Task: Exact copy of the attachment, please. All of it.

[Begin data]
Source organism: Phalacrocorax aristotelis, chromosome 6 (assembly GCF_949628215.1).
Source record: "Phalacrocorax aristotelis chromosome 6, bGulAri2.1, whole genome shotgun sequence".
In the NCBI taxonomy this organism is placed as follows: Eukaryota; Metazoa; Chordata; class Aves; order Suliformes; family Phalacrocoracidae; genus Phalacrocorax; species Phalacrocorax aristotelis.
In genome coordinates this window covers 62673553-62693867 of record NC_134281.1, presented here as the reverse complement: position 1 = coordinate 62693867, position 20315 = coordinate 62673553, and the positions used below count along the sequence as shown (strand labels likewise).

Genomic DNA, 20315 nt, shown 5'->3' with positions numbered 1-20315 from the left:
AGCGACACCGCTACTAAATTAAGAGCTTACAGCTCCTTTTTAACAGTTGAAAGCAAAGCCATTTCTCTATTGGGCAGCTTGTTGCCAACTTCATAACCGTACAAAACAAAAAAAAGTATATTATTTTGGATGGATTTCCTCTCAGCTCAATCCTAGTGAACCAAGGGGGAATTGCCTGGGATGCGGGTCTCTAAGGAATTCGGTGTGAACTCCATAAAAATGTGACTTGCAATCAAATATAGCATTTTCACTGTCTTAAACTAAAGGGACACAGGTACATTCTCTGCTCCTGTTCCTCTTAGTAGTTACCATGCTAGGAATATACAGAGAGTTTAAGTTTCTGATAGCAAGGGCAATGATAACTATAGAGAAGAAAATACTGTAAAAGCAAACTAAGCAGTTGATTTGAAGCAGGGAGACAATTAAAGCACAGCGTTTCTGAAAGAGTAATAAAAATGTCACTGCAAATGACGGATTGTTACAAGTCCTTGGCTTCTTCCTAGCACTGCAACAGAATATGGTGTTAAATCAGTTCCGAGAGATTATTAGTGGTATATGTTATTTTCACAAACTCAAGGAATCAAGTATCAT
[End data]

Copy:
Source organism: Phalacrocorax aristotelis, chromosome 6 (assembly GCF_949628215.1).
Source record: "Phalacrocorax aristotelis chromosome 6, bGulAri2.1, whole genome shotgun sequence".
In the NCBI taxonomy this organism is placed as follows: Eukaryota; Metazoa; Chordata; class Aves; order Suliformes; family Phalacrocoracidae; genus Phalacrocorax; species Phalacrocorax aristotelis.
In genome coordinates this window covers 62673553-62693867 of record NC_134281.1, presented here as the reverse complement: position 1 = coordinate 62693867, position 20315 = coordinate 62673553, and the positions used below count along the sequence as shown (strand labels likewise).

Genomic DNA, 20315 nt, shown 5'->3' with positions numbered 1-20315 from the left:
AGCGACACCGCTACTAAATTAAGAGCTTACAGCTCCTTTTTAACAGTTGAAAGCAAAGCCATTTCTCTATTGGGCAGCTTGTTGCCAACTTCATAACCGTACAAAACAAAAAAAAGTATATTATTTTGGATGGATTTCCTCTCAGCTCAATCCTAGTGAACCAAGGGGGAATTGCCTGGGATGCGGGTCTCTAAGGAATTCGGTGTGAACTCCATAAAAATGTGACTTGCAATCAAATATAGCATTTTCACTGTCTTAAACTAAAGGGACACAGGTACATTCTCTGCTCCTGTTCCTCTTAGTAGTTACCATGCTAGGAATATACAGAGAGTTTAAGTTTCTGATAGCAAGGGCAATGATAACTATAGAGAAGAAAATACTGTAAAAGCAAACTAAGCAGTTGATTTGAAGCAGGGAGACAATTAAAGCACAGCGTTTCTGAAAGAGTAATAAAAATGTCACTGCAAATGACGGATTGTTACAAGTCCTTGGCTTCTTCCTAGCACTGCAACAGAATATGGTGTTAAATCAGTTCCGAGAGATTATTAGTGGTATATGTTATTTTCACAAACTCAAGGAATCAAGTATCAT